Lionesses are awake and active for about seven to twelve hours a day.  When the pride has cubs, especially young cubs, lions sleep less and are more vigilant. When cubs are first born, lionesses choose a safe space away from the rest of the pride to give birth and recover.  This is because the female lion is very vulnerable during this time.

How Often Do Lions Sleep

Lions are often away early in the morning.  The sleep or nap on and off from late morning to late evening.  This is because they generally sleep through the hottest part of the day to preserve their energy and conserve their resources.

They are awake and active again late in the evening and most of the night.  Their activities begin when the temperatures begin to drop, and things cool off.  The coolest parts of the night are when lions sleep the least and take on the most activity.  Hunting is most prevalent at this time.

Are Lions Nocturnal?

Lions do seem to do most, but not all, of their hunting at night. They are generally considered nocturnal and it has been reported that lions have a higher success rate when hunting on moonless nights (12). Lions have excellent night vision, and they are nearly 6 times more sensitive to light than humans.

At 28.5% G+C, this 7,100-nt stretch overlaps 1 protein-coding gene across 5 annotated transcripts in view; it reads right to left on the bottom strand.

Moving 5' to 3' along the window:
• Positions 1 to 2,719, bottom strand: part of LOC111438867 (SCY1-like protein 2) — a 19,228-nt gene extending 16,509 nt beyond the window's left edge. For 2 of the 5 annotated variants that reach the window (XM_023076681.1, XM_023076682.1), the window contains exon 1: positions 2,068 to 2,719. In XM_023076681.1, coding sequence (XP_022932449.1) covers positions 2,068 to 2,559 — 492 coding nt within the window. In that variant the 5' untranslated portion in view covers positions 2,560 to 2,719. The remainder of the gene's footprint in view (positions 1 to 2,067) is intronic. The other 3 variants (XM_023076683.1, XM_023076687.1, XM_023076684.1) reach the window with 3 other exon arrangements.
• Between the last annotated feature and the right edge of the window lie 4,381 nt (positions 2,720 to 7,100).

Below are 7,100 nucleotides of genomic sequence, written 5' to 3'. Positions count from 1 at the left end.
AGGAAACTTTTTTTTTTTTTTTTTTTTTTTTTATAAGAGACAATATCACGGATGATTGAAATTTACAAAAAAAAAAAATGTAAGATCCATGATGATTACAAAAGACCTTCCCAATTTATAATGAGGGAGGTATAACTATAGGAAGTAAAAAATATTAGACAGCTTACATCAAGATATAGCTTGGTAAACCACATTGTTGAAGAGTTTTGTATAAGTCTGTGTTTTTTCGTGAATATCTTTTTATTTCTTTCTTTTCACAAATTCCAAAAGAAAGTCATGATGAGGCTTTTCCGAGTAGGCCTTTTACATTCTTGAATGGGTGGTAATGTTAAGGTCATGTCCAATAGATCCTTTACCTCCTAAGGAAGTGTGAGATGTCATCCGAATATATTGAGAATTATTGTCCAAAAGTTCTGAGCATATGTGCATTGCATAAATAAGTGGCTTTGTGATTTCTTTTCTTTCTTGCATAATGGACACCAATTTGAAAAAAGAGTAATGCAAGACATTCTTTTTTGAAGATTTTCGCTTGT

Most of what we know about lion sleeping patterns and behaviors today is based on observation. It is easier to track and observe the lives of lions in captivity, such as a zoo or rehabilitation center, but tracking the daily activity of a lion in the wild is a challenge and can be dangerous. There is still much to learn about the daily activities of lions and their lengthy cat naps.

Where Do Lions Sleep?

Lions can truly sleep almost anywhere.  They can be found in the tall grass, under dense brush or bushes, beneath trees or fallen logs, in the shade of rock formations, cave openings, in trees, or in the rocky coverings near waterfalls, rivers, and other water sources. Most often lions will seek out the slightly cooler temperature that can be found in these shaded places.  This is especially common during the hottest parts of the day.